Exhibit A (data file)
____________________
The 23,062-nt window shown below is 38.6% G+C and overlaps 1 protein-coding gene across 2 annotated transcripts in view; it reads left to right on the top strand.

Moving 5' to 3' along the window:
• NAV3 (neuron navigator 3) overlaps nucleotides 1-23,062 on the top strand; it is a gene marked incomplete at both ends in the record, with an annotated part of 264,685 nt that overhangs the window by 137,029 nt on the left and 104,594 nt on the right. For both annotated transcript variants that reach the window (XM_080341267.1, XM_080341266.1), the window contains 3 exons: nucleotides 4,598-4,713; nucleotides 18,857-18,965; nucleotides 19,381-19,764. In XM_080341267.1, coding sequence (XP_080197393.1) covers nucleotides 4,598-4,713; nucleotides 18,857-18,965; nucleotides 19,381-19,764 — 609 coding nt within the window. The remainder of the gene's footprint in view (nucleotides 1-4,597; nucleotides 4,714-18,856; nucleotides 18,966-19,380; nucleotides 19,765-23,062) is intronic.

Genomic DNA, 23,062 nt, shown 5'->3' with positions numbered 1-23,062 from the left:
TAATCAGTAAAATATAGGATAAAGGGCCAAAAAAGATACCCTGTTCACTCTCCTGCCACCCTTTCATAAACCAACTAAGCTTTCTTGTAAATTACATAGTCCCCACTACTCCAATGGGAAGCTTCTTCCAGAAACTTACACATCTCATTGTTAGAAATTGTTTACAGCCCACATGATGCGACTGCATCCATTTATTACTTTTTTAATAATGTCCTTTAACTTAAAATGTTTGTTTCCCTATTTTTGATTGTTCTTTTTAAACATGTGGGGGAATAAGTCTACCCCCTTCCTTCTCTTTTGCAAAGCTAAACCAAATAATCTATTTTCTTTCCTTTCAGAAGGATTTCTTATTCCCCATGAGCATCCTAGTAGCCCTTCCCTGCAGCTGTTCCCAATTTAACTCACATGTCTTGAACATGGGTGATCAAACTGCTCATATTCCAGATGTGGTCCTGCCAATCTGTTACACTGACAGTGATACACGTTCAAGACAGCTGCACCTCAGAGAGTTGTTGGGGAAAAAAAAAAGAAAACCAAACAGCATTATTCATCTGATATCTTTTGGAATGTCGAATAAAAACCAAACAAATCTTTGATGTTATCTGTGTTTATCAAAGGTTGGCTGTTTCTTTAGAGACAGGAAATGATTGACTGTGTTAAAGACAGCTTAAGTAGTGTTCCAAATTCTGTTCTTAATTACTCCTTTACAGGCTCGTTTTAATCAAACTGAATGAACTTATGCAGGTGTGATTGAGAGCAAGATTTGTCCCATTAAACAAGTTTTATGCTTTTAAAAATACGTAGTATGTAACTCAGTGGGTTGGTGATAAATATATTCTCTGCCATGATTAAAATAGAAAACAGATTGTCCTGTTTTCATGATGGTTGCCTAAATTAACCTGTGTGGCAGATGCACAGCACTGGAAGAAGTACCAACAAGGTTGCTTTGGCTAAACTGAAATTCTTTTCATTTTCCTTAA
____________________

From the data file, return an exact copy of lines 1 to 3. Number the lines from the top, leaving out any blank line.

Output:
The 23,062-nt window shown below is 38.6% G+C and overlaps 1 protein-coding gene across 2 annotated transcripts in view; it reads left to right on the top strand.

Moving 5' to 3' along the window:
• NAV3 (neuron navigator 3) overlaps nucleotides 1-23,062 on the top strand; it is a gene marked incomplete at both ends in the record, with an annotated part of 264,685 nt that overhangs the window by 137,029 nt on the left and 104,594 nt on the right. For both annotated transcript variants that reach the window (XM_080341267.1, XM_080341266.1), the window contains 3 exons: nucleotides 4,598-4,713; nucleotides 18,857-18,965; nucleotides 19,381-19,764. In XM_080341267.1, coding sequence (XP_080197393.1) covers nucleotides 4,598-4,713; nucleotides 18,857-18,965; nucleotides 19,381-19,764 — 609 coding nt within the window. The remainder of the gene's footprint in view (nucleotides 1-4,597; nucleotides 4,714-18,856; nucleotides 18,966-19,380; nucleotides 19,765-23,062) is intronic.